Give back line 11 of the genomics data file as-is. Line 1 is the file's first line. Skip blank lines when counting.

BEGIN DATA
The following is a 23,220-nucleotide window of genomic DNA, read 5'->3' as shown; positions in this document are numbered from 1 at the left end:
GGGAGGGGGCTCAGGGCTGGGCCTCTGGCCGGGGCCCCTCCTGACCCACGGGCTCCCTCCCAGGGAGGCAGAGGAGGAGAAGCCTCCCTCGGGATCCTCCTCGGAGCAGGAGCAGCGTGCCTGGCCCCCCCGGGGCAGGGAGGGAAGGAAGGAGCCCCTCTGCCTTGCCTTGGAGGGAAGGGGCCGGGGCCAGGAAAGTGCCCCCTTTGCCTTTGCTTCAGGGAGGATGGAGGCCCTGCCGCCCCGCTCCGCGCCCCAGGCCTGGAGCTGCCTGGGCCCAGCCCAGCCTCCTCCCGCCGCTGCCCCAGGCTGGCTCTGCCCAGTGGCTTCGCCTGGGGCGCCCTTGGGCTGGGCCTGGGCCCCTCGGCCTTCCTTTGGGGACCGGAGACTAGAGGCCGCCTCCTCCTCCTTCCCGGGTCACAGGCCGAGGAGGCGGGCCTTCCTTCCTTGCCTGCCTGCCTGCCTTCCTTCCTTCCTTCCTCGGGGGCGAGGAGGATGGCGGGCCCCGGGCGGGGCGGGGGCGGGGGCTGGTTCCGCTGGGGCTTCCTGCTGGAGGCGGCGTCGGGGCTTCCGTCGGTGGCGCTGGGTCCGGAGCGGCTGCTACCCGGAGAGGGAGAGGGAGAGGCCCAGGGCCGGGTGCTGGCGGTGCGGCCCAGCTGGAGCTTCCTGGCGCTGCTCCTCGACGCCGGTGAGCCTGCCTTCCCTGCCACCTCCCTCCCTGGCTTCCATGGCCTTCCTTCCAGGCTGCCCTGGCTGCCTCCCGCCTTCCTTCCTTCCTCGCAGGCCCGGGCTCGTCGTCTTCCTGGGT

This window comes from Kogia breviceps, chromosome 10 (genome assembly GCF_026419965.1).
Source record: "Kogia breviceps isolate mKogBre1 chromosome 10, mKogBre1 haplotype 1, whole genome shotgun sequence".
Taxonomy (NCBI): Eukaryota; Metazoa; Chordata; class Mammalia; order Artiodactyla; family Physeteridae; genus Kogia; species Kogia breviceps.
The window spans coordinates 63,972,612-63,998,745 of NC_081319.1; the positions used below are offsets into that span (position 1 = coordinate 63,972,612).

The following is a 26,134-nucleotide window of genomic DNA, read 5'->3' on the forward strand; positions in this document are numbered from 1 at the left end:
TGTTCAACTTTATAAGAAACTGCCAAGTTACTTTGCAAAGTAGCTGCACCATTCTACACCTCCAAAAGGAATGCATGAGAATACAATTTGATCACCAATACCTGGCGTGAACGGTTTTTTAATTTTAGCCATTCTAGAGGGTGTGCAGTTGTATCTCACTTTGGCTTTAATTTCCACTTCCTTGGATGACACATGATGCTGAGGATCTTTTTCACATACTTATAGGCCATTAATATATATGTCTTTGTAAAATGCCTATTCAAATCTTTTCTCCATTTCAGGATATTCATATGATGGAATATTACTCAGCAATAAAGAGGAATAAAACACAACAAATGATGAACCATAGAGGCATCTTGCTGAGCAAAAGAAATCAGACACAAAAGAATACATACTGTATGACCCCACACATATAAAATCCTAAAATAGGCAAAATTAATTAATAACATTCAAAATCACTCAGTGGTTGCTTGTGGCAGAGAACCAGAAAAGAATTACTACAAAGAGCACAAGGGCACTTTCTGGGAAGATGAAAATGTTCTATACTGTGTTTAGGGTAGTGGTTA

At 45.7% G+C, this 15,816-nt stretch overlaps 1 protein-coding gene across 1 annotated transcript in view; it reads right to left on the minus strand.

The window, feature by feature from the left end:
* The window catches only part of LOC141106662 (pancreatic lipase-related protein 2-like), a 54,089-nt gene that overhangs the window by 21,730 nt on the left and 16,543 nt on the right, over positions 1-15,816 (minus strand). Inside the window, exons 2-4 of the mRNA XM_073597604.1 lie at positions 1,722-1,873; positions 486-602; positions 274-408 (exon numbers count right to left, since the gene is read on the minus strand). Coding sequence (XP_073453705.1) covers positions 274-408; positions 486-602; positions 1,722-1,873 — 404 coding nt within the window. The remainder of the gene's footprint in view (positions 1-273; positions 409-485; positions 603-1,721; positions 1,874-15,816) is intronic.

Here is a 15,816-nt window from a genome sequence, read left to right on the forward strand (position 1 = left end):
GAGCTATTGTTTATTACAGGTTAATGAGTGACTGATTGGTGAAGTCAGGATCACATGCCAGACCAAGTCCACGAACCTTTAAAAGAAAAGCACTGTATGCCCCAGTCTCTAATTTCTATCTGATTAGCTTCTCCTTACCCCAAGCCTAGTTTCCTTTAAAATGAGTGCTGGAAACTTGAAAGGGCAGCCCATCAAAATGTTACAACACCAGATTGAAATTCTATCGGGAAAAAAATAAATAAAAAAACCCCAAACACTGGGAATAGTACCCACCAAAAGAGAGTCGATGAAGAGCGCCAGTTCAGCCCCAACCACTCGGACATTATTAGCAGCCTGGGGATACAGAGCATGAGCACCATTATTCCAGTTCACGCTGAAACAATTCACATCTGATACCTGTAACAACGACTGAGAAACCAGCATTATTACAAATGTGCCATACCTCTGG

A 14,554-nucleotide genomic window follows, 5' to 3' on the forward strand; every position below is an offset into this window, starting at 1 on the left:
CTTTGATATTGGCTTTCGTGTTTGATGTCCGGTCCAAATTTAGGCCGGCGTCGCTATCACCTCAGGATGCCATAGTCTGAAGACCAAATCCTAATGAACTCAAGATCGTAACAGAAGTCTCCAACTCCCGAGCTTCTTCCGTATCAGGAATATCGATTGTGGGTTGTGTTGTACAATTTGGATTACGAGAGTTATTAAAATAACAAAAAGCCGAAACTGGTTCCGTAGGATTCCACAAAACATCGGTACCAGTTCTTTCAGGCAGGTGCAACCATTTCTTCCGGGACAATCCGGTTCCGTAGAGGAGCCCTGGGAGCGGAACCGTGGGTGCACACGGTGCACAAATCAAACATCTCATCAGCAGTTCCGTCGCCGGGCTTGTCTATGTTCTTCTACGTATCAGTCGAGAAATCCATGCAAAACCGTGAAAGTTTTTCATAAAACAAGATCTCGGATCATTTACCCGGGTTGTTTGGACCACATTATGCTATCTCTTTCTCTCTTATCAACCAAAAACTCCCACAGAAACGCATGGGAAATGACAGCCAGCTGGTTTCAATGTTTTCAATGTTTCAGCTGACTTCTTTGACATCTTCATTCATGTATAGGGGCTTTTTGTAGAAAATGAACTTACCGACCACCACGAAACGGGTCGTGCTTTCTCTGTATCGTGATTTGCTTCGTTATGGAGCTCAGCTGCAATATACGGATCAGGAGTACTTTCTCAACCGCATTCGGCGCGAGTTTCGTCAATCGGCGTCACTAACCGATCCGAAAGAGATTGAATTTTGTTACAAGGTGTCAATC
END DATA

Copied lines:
* The window catches only part of LOC141106662 (pancreatic lipase-related protein 2-like), a 54,089-nt gene that overhangs the window by 21,730 nt on the left and 16,543 nt on the right, over positions 1-15,816 (minus strand). Inside the window, exons 2-4 of the mRNA XM_073597604.1 lie at positions 1,722-1,873; positions 486-602; positions 274-408 (exon numbers count right to left, since the gene is read on the minus strand). Coding sequence (XP_073453705.1) covers positions 274-408; positions 486-602; positions 1,722-1,873 — 404 coding nt within the window. The remainder of the gene's footprint in view (positions 1-273; positions 409-485; positions 603-1,721; positions 1,874-15,816) is intronic.